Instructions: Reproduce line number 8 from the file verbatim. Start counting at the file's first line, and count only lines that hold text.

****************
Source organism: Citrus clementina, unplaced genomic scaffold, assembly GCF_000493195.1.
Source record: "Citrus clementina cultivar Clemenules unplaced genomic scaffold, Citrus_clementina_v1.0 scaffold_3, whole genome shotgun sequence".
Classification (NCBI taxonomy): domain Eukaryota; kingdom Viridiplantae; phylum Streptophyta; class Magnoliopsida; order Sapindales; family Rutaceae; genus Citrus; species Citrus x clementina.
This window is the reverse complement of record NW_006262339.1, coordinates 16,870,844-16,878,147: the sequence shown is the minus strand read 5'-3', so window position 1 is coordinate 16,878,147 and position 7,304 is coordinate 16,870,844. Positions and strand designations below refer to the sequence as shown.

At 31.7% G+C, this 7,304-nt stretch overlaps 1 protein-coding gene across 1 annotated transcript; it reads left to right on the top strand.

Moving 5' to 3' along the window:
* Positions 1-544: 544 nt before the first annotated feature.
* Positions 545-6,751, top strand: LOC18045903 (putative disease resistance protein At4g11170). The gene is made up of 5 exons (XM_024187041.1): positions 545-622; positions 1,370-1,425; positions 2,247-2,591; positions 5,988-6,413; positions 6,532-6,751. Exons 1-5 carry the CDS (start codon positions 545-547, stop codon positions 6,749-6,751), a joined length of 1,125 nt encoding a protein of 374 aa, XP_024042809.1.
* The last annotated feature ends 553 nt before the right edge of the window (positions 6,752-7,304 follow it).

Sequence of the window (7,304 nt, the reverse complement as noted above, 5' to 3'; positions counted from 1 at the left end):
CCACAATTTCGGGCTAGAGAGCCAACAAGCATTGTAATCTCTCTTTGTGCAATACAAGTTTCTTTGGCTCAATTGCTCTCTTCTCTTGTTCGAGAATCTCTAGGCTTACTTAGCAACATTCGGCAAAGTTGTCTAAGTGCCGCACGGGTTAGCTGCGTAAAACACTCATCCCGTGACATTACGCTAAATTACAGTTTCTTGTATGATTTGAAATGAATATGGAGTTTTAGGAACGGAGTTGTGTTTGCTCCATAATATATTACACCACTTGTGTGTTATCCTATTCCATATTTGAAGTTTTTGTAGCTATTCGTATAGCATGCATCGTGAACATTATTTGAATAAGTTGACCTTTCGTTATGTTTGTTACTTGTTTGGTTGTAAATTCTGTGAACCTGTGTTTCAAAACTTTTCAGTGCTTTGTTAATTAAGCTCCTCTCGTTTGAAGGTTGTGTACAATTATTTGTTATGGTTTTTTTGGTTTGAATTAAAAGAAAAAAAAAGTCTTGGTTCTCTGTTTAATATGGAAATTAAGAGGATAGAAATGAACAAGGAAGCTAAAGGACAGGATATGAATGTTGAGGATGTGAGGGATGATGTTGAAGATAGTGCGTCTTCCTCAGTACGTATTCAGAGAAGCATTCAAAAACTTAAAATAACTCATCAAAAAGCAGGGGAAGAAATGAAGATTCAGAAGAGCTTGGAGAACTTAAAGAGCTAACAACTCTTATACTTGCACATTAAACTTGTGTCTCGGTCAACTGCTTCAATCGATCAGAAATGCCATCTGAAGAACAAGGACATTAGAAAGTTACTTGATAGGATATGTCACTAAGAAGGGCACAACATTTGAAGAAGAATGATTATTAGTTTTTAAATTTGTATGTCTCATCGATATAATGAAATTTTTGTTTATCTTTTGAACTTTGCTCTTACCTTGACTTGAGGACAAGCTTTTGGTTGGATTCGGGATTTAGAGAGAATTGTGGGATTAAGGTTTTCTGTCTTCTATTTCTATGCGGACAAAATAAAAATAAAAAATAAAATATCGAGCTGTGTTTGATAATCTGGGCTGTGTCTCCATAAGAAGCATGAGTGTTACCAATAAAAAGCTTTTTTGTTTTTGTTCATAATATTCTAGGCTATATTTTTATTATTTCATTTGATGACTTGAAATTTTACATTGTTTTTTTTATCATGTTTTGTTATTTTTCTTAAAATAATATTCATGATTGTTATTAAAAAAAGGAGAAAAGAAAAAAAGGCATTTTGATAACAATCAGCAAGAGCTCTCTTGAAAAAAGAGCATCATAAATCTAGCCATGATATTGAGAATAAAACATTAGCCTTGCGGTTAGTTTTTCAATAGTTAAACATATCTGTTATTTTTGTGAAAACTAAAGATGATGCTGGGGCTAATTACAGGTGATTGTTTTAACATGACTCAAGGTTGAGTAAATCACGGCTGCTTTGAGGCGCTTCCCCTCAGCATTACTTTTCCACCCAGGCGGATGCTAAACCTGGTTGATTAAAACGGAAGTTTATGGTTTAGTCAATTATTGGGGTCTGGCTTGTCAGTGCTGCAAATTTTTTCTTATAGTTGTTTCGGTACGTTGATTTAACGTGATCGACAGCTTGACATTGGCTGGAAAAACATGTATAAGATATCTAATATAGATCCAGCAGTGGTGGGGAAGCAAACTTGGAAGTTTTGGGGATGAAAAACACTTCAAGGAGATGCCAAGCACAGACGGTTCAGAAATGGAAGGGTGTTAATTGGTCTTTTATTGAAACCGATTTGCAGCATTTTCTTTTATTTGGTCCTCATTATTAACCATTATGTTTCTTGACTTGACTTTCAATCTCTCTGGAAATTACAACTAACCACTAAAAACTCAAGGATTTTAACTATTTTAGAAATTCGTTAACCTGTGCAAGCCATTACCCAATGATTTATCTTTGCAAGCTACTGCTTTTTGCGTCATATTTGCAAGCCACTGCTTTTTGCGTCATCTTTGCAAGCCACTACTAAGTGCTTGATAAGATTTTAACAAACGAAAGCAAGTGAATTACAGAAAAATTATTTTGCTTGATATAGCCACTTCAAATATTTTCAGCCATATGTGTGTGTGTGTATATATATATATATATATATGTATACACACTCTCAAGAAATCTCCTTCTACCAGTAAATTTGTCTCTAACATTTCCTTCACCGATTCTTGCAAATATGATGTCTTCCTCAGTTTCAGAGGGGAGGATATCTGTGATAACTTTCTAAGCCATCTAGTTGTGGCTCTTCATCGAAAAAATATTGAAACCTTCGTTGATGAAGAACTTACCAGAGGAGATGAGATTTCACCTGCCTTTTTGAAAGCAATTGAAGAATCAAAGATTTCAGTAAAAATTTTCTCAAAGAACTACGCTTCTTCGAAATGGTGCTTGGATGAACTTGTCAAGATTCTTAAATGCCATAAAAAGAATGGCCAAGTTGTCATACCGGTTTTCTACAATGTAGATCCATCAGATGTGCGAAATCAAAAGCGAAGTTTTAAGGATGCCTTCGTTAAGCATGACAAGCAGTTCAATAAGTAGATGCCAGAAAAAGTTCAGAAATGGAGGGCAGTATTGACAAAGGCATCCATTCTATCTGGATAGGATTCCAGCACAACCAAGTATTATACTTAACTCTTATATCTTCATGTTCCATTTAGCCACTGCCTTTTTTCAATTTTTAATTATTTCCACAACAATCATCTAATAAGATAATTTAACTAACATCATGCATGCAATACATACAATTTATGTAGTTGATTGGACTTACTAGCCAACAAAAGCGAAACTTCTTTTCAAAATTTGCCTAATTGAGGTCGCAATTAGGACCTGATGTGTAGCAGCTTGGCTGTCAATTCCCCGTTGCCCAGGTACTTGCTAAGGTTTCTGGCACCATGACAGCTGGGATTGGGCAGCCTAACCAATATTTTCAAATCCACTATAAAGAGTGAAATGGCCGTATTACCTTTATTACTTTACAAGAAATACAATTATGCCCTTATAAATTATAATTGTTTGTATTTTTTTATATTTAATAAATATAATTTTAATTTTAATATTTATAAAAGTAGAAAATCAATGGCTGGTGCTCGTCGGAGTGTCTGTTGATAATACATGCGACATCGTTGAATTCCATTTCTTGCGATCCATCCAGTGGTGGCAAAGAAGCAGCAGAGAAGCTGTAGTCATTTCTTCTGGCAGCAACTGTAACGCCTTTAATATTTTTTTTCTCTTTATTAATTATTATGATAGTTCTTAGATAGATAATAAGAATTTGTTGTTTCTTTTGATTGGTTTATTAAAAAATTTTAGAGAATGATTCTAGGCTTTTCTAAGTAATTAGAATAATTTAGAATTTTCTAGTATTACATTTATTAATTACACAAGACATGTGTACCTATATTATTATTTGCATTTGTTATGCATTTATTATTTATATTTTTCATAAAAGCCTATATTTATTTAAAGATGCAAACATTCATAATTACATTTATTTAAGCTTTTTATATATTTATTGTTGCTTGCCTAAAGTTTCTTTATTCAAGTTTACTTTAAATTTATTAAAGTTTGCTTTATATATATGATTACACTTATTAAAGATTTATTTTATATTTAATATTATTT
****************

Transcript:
* Positions 545-6,751, top strand: LOC18045903 (putative disease resistance protein At4g11170). The gene is made up of 5 exons (XM_024187041.1): positions 545-622; positions 1,370-1,425; positions 2,247-2,591; positions 5,988-6,413; positions 6,532-6,751. Exons 1-5 carry the CDS (start codon positions 545-547, stop codon positions 6,749-6,751), a joined length of 1,125 nt encoding a protein of 374 aa, XP_024042809.1.